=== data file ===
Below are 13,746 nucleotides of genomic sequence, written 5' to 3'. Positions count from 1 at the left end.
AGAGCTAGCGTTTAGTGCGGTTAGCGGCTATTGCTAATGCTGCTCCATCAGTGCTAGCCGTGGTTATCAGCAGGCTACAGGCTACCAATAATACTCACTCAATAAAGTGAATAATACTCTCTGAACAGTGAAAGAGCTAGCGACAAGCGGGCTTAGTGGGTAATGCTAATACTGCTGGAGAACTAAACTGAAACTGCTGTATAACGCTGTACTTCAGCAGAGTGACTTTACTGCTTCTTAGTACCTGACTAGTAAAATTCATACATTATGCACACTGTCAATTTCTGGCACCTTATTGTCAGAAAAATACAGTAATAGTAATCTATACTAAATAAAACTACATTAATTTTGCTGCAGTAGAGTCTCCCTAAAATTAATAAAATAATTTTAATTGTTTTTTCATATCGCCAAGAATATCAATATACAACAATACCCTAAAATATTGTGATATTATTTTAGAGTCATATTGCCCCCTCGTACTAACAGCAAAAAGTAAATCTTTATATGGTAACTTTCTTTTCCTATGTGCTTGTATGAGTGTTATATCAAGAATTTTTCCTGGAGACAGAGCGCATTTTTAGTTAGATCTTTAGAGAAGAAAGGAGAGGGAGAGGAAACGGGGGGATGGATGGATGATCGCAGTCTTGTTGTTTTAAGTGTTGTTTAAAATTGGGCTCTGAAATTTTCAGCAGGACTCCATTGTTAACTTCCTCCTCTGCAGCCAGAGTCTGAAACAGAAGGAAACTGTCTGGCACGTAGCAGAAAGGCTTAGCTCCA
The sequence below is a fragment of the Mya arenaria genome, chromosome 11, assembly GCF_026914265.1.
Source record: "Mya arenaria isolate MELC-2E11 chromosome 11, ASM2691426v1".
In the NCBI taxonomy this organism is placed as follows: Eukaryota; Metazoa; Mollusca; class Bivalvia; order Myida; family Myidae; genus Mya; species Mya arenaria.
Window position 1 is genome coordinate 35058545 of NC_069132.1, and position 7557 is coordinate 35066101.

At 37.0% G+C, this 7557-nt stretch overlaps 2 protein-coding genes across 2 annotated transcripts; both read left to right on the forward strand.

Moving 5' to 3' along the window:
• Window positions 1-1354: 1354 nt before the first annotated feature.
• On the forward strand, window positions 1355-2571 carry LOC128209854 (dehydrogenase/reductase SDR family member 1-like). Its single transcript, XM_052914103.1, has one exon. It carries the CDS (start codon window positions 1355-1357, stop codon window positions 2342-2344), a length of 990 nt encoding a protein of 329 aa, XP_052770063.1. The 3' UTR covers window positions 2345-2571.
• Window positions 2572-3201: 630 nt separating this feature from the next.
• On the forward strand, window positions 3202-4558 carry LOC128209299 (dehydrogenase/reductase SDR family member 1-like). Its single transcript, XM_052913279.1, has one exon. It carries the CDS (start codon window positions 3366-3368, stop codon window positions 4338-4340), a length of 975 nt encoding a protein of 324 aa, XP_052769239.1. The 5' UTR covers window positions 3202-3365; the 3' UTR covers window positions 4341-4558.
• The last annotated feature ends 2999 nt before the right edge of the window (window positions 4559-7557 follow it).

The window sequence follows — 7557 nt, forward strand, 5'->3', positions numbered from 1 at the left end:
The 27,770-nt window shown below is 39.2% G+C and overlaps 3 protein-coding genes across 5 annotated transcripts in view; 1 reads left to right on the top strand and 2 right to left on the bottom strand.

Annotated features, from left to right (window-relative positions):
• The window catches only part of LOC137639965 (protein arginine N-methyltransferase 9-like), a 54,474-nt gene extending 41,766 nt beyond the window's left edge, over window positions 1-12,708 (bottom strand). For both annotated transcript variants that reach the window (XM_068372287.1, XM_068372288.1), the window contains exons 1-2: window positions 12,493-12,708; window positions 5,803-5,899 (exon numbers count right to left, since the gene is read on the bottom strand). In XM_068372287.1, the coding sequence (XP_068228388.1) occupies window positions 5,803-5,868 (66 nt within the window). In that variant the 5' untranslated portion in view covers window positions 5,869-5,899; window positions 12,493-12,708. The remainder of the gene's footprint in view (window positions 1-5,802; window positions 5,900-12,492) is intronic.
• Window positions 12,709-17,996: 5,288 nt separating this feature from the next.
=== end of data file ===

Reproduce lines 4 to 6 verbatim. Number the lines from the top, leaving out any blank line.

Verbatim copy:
Source record: "Mya arenaria isolate MELC-2E11 chromosome 11, ASM2691426v1".
In the NCBI taxonomy this organism is placed as follows: Eukaryota; Metazoa; Mollusca; class Bivalvia; order Myida; family Myidae; genus Mya; species Mya arenaria.
Window position 1 is genome coordinate 35058545 of NC_069132.1, and position 7557 is coordinate 35066101.